Passing Notes at the Gaming Table

by Ameron (Derek Myers) on January 21, 2013

passing-notesOne thing that has always been challenging for D&D players is to have their character do something that none of the other players know about. This might be something harmless like visiting an NPC from the PC’s past, or it might be something devious like stealing from another character in the party. Passing notes has always been the way that one player let the DM (or other players) know that their character wanted to do something that the rest of the party should not be aware of.

The problem with this approach to secret communication is that as soon as one player does it the rest of the players get suspicious. They have their characters do things that they shouldn’t have any reason to do. Things like checking all their pockets to ensure nothing’s been stolen, or keeping an extra close eye on the note passer’s character during the night watch.

The reason we find it necessary to pass notes is that a lot of players (most players in my experience) can’t separate player knowledge from PC knowledge. If they hear one player say “My Rogue picks the Fighter’s pocket and takes the jewel,” the player running the Fighter will often get upset with the players running the Rogue, even though his PC has no idea anything inappropriate has happened. Because the player knows out of game what’s happened he’ll often change the way his PC acts as if the character knew this detail.

Sometimes it actually makes things more interesting and exciting if one character can get away with a fast one and the players don’t know about it. For example, we once had a game where the party’s Rogue was a degenerate gambler and owed a lot of money to a loan shark. In order to make money fast he stole the party’s treasure map (which was genuine) and switched it with a fake one. He then sold the original to another adventuring party for a sizable cut of their haul and paid off his debts. Meanwhile the party (including the Rogue) followed the fake map in the wrong direction and found nothing. None of the players or their PCs ever found out about the switch although some did become suspicious when they later discovered that the Rogue’s debts were gone.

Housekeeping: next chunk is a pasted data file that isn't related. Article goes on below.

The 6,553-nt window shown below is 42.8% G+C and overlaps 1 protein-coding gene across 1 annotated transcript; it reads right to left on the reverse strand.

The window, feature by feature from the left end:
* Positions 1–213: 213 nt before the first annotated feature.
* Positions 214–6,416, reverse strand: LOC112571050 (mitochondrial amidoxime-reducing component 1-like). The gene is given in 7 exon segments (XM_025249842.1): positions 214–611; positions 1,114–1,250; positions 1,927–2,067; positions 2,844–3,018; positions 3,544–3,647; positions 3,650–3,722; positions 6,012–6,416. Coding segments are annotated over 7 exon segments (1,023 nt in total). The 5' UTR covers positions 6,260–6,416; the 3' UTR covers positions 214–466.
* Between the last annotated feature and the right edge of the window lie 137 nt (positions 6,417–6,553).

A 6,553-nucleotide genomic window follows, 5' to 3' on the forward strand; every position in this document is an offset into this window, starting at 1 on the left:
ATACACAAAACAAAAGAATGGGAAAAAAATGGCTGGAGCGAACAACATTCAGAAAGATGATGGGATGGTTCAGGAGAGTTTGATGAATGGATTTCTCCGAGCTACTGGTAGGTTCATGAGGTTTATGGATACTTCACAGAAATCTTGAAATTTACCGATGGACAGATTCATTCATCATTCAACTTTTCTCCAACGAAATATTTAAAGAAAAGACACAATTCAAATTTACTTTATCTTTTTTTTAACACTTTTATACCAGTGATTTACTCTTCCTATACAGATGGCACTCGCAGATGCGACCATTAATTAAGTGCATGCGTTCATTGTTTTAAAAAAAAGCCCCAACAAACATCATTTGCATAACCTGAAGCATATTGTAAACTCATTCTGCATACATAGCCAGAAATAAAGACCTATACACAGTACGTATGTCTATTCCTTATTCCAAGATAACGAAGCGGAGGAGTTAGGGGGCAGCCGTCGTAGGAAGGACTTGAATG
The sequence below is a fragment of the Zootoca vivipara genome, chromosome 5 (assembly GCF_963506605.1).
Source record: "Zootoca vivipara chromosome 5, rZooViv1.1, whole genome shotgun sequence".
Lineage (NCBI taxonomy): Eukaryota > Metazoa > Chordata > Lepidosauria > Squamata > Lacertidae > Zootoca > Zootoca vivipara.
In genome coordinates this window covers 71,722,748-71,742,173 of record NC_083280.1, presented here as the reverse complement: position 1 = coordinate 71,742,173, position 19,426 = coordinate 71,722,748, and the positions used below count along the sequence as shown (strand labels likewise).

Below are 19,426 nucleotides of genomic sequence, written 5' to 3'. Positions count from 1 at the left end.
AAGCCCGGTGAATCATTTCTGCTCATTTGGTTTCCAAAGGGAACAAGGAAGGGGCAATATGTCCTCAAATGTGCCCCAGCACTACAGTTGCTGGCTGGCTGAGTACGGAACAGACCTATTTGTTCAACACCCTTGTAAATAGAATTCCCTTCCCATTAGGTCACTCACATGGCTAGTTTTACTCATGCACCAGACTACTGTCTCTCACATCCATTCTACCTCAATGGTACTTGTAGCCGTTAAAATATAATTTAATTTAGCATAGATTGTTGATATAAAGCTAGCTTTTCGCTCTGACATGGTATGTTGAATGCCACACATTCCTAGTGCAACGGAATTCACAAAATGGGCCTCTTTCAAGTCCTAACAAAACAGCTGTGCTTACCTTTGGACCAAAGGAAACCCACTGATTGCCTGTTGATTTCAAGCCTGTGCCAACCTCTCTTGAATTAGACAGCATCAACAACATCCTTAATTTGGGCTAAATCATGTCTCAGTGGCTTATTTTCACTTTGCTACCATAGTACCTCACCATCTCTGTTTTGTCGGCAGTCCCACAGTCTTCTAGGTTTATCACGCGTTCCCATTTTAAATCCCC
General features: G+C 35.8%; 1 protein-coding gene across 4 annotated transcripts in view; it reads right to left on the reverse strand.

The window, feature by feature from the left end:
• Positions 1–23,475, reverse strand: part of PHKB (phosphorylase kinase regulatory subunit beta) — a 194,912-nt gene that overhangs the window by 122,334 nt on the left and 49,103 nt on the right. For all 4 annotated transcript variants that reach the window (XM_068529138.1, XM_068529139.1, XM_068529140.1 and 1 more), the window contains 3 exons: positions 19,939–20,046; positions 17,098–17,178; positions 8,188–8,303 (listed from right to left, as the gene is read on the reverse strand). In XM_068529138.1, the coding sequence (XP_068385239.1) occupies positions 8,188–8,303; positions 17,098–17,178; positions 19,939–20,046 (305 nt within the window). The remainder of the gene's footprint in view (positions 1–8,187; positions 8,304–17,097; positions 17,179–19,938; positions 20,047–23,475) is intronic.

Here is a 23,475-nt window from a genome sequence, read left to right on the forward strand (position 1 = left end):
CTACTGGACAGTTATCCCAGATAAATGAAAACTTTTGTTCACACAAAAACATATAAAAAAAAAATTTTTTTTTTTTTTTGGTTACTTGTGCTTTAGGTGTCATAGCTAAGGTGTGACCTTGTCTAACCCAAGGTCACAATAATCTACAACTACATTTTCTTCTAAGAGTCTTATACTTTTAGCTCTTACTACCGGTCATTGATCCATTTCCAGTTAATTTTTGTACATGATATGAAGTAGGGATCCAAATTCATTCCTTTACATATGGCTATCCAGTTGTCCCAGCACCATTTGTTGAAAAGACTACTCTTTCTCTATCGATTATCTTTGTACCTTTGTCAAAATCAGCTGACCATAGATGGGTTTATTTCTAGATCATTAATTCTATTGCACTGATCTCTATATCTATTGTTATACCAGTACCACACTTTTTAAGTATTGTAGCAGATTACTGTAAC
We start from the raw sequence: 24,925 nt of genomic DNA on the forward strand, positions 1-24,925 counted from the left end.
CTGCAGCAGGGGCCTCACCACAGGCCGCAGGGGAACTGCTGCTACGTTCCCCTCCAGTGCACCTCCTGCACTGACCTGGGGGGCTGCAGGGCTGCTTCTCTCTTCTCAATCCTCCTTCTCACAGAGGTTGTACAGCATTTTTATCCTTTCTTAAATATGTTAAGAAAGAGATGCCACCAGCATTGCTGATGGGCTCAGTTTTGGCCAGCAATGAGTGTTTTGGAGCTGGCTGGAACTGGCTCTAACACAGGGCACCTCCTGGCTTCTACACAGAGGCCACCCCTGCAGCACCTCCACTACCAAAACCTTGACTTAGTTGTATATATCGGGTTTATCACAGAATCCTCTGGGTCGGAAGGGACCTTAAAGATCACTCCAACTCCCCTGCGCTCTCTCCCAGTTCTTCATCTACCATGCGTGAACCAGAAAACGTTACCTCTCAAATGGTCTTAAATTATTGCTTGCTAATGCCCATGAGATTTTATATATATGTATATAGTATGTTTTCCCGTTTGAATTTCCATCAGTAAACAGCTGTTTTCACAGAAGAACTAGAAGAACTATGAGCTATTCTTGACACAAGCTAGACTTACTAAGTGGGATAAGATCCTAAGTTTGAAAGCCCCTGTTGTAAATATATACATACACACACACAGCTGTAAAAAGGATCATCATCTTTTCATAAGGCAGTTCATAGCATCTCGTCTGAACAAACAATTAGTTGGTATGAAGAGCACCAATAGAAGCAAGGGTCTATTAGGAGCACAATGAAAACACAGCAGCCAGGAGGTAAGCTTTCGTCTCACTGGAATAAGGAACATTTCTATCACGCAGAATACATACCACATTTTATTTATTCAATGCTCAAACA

Had the Rogue’s actions been spoken aloud to the DM with the other players present there is no way they’d have still gone on their quest. The players would have made a stink about the whole thing and treated the Rogue differently, possibly even killing him. They would have used their out of game knowledge to influence their in game actions.

As the DM I encourage the PCs to do what’s best for them, even if it’s not always in the party’s best interest. I see it as a way for the players to better develop their characters. If they’re playing a non-good character who wants to take actions in accordance with their alignment then who am I to say no. The trick is to give players this freedom without tipping anyone off as to who’s doing what. Sometimes a player will talk to me between games and explain what they want to do in a certain situation. That’s easy enough. But there will be times when the player wants their character to do something right now because it can have immediate consequences.

A long time ago we played a party of evil PCs. They were always trying to get the better of one and other. Sometimes they would actively act against another PC with intent to harm them, while other times they just liked to mess with each other. In order for each player to have a chance to do their thing I made a rule that I would collect secret notes from all players at regular intervals. This gave the players who wanted to do something sneaky the chance to act when the impulse struck them. Because I asked for notes from everyone it didn’t single out any one PC. At first I got a lot of blank pages, but after a while they started getting more and more creative. Sure there were the occasional “I steal from the other PC when his back is turned” notes, but since it was an evil party they all expected this from one another. Most of the notes ended up being about character development and not plans to kill one another. They were notes about behaviour and things their PCs look out for. Some were about NPCs they wanted to meet secretly or items they wanted to buy. There were even some occasions where two PCs would try to take the same secret action.